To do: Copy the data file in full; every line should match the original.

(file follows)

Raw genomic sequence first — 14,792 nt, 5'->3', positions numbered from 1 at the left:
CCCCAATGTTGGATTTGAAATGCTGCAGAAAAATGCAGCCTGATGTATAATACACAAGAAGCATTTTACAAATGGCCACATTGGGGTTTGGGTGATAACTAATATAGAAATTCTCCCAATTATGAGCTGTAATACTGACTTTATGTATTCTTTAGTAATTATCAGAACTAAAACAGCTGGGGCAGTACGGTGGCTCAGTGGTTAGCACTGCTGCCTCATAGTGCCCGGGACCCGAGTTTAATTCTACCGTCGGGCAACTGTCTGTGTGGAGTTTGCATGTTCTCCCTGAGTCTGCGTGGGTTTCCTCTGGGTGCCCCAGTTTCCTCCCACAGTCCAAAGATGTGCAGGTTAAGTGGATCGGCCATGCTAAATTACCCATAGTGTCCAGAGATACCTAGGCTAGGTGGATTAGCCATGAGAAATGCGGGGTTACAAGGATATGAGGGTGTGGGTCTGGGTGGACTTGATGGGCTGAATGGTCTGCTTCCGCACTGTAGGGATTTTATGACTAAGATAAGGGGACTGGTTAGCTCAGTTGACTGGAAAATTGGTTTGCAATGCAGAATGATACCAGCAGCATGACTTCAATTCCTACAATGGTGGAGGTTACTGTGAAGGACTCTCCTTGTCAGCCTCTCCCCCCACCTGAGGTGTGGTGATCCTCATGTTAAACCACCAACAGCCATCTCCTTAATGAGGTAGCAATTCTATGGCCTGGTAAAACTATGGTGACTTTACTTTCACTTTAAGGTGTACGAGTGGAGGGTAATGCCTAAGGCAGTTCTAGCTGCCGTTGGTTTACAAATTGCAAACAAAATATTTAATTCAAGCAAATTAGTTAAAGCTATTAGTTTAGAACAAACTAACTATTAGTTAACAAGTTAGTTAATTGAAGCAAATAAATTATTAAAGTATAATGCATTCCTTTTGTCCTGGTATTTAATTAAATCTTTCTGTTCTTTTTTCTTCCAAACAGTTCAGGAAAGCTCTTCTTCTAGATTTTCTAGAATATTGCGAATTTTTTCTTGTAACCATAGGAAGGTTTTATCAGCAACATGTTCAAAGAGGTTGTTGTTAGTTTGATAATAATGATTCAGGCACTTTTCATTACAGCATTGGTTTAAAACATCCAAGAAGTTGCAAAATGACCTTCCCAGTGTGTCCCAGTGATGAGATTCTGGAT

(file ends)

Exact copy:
Raw genomic sequence first — 14,792 nt, 5'->3', positions numbered from 1 at the left:
CCCCAATGTTGGATTTGAAATGCTGCAGAAAAATGCAGCCTGATGTATAATACACAAGAAGCATTTTACAAATGGCCACATTGGGGTTTGGGTGATAACTAATATAGAAATTCTCCCAATTATGAGCTGTAATACTGACTTTATGTATTCTTTAGTAATTATCAGAACTAAAACAGCTGGGGCAGTACGGTGGCTCAGTGGTTAGCACTGCTGCCTCATAGTGCCCGGGACCCGAGTTTAATTCTACCGTCGGGCAACTGTCTGTGTGGAGTTTGCATGTTCTCCCTGAGTCTGCGTGGGTTTCCTCTGGGTGCCCCAGTTTCCTCCCACAGTCCAAAGATGTGCAGGTTAAGTGGATCGGCCATGCTAAATTACCCATAGTGTCCAGAGATACCTAGGCTAGGTGGATTAGCCATGAGAAATGCGGGGTTACAAGGATATGAGGGTGTGGGTCTGGGTGGACTTGATGGGCTGAATGGTCTGCTTCCGCACTGTAGGGATTTTATGACTAAGATAAGGGGACTGGTTAGCTCAGTTGACTGGAAAATTGGTTTGCAATGCAGAATGATACCAGCAGCATGACTTCAATTCCTACAATGGTGGAGGTTACTGTGAAGGACTCTCCTTGTCAGCCTCTCCCCCCACCTGAGGTGTGGTGATCCTCATGTTAAACCACCAACAGCCATCTCCTTAATGAGGTAGCAATTCTATGGCCTGGTAAAACTATGGTGACTTTACTTTCACTTTAAGGTGTACGAGTGGAGGGTAATGCCTAAGGCAGTTCTAGCTGCCGTTGGTTTACAAATTGCAAACAAAATATTTAATTCAAGCAAATTAGTTAAAGCTATTAGTTTAGAACAAACTAACTATTAGTTAACAAGTTAGTTAATTGAAGCAAATAAATTATTAAAGTATAATGCATTCCTTTTGTCCTGGTATTTAATTAAATCTTTCTGTTCTTTTTTCTTCCAAACAGTTCAGGAAAGCTCTTCTTCTAGATTTTCTAGAATATTGCGAATTTTTTCTTGTAACCATAGGAAGGTTTTATCAGCAACATGTTCAAAGAGGTTGTTGTTAGTTTGATAATAATGATTCAGGCACTTTTCATTACAGCATTGGTTTAAAACATCCAAGAAGTTGCAAAATGACCTTCCCAGTGTGTCCCAGTGATGAGATTCTGGAT